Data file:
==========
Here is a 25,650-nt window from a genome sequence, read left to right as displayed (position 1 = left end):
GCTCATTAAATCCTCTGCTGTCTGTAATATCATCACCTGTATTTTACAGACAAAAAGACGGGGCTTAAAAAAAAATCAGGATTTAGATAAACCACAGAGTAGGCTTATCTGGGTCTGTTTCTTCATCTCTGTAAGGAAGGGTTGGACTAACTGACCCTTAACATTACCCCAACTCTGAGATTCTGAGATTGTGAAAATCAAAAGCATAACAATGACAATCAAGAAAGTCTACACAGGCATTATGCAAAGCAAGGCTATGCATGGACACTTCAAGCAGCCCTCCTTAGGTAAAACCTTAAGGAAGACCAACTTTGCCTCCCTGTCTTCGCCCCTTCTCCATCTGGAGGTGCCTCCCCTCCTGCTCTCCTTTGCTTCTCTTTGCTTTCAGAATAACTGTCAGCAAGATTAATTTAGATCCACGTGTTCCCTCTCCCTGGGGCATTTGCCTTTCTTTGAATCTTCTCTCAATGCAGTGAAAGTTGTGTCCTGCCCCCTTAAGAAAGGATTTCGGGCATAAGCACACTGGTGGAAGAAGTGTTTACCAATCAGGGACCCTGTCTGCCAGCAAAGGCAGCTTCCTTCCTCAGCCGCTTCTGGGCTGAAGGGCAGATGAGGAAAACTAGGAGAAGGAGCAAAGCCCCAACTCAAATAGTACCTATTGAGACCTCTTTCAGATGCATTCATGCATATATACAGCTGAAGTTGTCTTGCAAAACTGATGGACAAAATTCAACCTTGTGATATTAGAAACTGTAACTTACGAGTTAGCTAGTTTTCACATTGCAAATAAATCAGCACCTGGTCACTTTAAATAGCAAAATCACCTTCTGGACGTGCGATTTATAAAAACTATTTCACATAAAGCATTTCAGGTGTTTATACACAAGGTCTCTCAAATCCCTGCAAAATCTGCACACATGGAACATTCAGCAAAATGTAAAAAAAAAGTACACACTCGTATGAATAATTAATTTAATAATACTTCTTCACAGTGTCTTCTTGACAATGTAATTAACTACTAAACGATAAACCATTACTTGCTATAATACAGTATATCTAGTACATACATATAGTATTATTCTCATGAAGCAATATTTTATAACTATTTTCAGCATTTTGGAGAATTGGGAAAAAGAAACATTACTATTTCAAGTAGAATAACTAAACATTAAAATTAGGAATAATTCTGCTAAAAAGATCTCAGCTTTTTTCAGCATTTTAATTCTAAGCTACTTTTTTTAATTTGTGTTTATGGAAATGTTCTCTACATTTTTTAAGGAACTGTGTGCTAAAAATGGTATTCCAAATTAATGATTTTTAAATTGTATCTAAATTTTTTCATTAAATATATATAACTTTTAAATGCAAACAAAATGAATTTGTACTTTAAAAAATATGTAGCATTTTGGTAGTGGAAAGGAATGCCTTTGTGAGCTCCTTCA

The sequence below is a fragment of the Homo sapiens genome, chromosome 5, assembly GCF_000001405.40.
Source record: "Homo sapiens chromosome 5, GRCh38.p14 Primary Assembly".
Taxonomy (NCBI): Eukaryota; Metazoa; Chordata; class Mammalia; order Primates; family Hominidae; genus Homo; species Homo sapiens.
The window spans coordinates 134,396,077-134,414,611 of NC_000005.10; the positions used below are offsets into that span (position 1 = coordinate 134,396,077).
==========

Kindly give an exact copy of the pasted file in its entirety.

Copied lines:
Here is a 25,650-nt window from a genome sequence, read left to right as displayed (position 1 = left end):
GCTCATTAAATCCTCTGCTGTCTGTAATATCATCACCTGTATTTTACAGACAAAAAGACGGGGCTTAAAAAAAAATCAGGATTTAGATAAACCACAGAGTAGGCTTATCTGGGTCTGTTTCTTCATCTCTGTAAGGAAGGGTTGGACTAACTGACCCTTAACATTACCCCAACTCTGAGATTCTGAGATTGTGAAAATCAAAAGCATAACAATGACAATCAAGAAAGTCTACACAGGCATTATGCAAAGCAAGGCTATGCATGGACACTTCAAGCAGCCCTCCTTAGGTAAAACCTTAAGGAAGACCAACTTTGCCTCCCTGTCTTCGCCCCTTCTCCATCTGGAGGTGCCTCCCCTCCTGCTCTCCTTTGCTTCTCTTTGCTTTCAGAATAACTGTCAGCAAGATTAATTTAGATCCACGTGTTCCCTCTCCCTGGGGCATTTGCCTTTCTTTGAATCTTCTCTCAATGCAGTGAAAGTTGTGTCCTGCCCCCTTAAGAAAGGATTTCGGGCATAAGCACACTGGTGGAAGAAGTGTTTACCAATCAGGGACCCTGTCTGCCAGCAAAGGCAGCTTCCTTCCTCAGCCGCTTCTGGGCTGAAGGGCAGATGAGGAAAACTAGGAGAAGGAGCAAAGCCCCAACTCAAATAGTACCTATTGAGACCTCTTTCAGATGCATTCATGCATATATACAGCTGAAGTTGTCTTGCAAAACTGATGGACAAAATTCAACCTTGTGATATTAGAAACTGTAACTTACGAGTTAGCTAGTTTTCACATTGCAAATAAATCAGCACCTGGTCACTTTAAATAGCAAAATCACCTTCTGGACGTGCGATTTATAAAAACTATTTCACATAAAGCATTTCAGGTGTTTATACACAAGGTCTCTCAAATCCCTGCAAAATCTGCACACATGGAACATTCAGCAAAATGTAAAAAAAAAGTACACACTCGTATGAATAATTAATTTAATAATACTTCTTCACAGTGTCTTCTTGACAATGTAATTAACTACTAAACGATAAACCATTACTTGCTATAATACAGTATATCTAGTACATACATATAGTATTATTCTCATGAAGCAATATTTTATAACTATTTTCAGCATTTTGGAGAATTGGGAAAAAGAAACATTACTATTTCAAGTAGAATAACTAAACATTAAAATTAGGAATAATTCTGCTAAAAAGATCTCAGCTTTTTTCAGCATTTTAATTCTAAGCTACTTTTTTTAATTTGTGTTTATGGAAATGTTCTCTACATTTTTTAAGGAACTGTGTGCTAAAAATGGTATTCCAAATTAATGATTTTTAAATTGTATCTAAATTTTTTCATTAAATATATATAACTTTTAAATGCAAACAAAATGAATTTGTACTTTAAAAAATATGTAGCATTTTGGTAGTGGAAAGGAATGCCTTTGTGAGCTCCTTCA

The sequence below is a fragment of the Homo sapiens genome, chromosome 5, assembly GCF_000001405.40.
Source record: "Homo sapiens chromosome 5, GRCh38.p14 Primary Assembly".
Taxonomy (NCBI): Eukaryota; Metazoa; Chordata; class Mammalia; order Primates; family Hominidae; genus Homo; species Homo sapiens.
The window spans coordinates 134,396,077-134,414,611 of NC_000005.10; the positions used below are offsets into that span (position 1 = coordinate 134,396,077).